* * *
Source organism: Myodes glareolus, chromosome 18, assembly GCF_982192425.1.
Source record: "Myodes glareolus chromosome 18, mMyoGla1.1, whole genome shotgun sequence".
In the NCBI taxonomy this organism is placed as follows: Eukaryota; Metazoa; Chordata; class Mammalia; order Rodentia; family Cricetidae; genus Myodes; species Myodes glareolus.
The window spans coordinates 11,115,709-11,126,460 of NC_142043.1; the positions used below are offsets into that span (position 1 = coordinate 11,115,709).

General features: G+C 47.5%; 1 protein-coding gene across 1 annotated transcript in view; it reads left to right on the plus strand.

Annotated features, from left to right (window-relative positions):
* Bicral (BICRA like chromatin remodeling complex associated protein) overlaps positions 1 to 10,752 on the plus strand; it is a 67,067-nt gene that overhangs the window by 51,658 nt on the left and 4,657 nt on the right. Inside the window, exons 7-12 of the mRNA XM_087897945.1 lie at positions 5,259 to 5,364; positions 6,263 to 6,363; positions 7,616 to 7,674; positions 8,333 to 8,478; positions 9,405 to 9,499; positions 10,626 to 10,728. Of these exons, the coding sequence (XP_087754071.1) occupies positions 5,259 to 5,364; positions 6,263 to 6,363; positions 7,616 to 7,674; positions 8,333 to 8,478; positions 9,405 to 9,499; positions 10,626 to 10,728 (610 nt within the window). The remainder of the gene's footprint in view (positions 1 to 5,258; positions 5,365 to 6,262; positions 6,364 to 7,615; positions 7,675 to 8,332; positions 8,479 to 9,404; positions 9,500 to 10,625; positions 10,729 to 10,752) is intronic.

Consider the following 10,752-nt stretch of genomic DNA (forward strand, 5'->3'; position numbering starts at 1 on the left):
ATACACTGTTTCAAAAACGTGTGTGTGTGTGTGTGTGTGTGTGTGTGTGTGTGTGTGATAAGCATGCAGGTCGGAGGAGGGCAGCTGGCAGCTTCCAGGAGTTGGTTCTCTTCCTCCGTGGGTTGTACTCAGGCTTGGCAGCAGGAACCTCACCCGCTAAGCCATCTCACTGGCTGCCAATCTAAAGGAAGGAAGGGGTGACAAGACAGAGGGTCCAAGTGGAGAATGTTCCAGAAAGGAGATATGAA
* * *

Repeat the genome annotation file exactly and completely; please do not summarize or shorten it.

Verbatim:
Source organism: Myodes glareolus, chromosome 18, assembly GCF_982192425.1.
Source record: "Myodes glareolus chromosome 18, mMyoGla1.1, whole genome shotgun sequence".
In the NCBI taxonomy this organism is placed as follows: Eukaryota; Metazoa; Chordata; class Mammalia; order Rodentia; family Cricetidae; genus Myodes; species Myodes glareolus.
The window spans coordinates 11,115,709-11,126,460 of NC_142043.1; the positions used below are offsets into that span (position 1 = coordinate 11,115,709).

General features: G+C 47.5%; 1 protein-coding gene across 1 annotated transcript in view; it reads left to right on the plus strand.

Annotated features, from left to right (window-relative positions):
* Bicral (BICRA like chromatin remodeling complex associated protein) overlaps positions 1 to 10,752 on the plus strand; it is a 67,067-nt gene that overhangs the window by 51,658 nt on the left and 4,657 nt on the right. Inside the window, exons 7-12 of the mRNA XM_087897945.1 lie at positions 5,259 to 5,364; positions 6,263 to 6,363; positions 7,616 to 7,674; positions 8,333 to 8,478; positions 9,405 to 9,499; positions 10,626 to 10,728. Of these exons, the coding sequence (XP_087754071.1) occupies positions 5,259 to 5,364; positions 6,263 to 6,363; positions 7,616 to 7,674; positions 8,333 to 8,478; positions 9,405 to 9,499; positions 10,626 to 10,728 (610 nt within the window). The remainder of the gene's footprint in view (positions 1 to 5,258; positions 5,365 to 6,262; positions 6,364 to 7,615; positions 7,675 to 8,332; positions 8,479 to 9,404; positions 9,500 to 10,625; positions 10,729 to 10,752) is intronic.

Consider the following 10,752-nt stretch of genomic DNA (forward strand, 5'->3'; position numbering starts at 1 on the left):
ATACACTGTTTCAAAAACGTGTGTGTGTGTGTGTGTGTGTGTGTGTGTGTGTGTGTGATAAGCATGCAGGTCGGAGGAGGGCAGCTGGCAGCTTCCAGGAGTTGGTTCTCTTCCTCCGTGGGTTGTACTCAGGCTTGGCAGCAGGAACCTCACCCGCTAAGCCATCTCACTGGCTGCCAATCTAAAGGAAGGAAGGGGTGACAAGACAGAGGGTCCAAGTGGAGAATGTTCCAGAAAGGAGATATGAA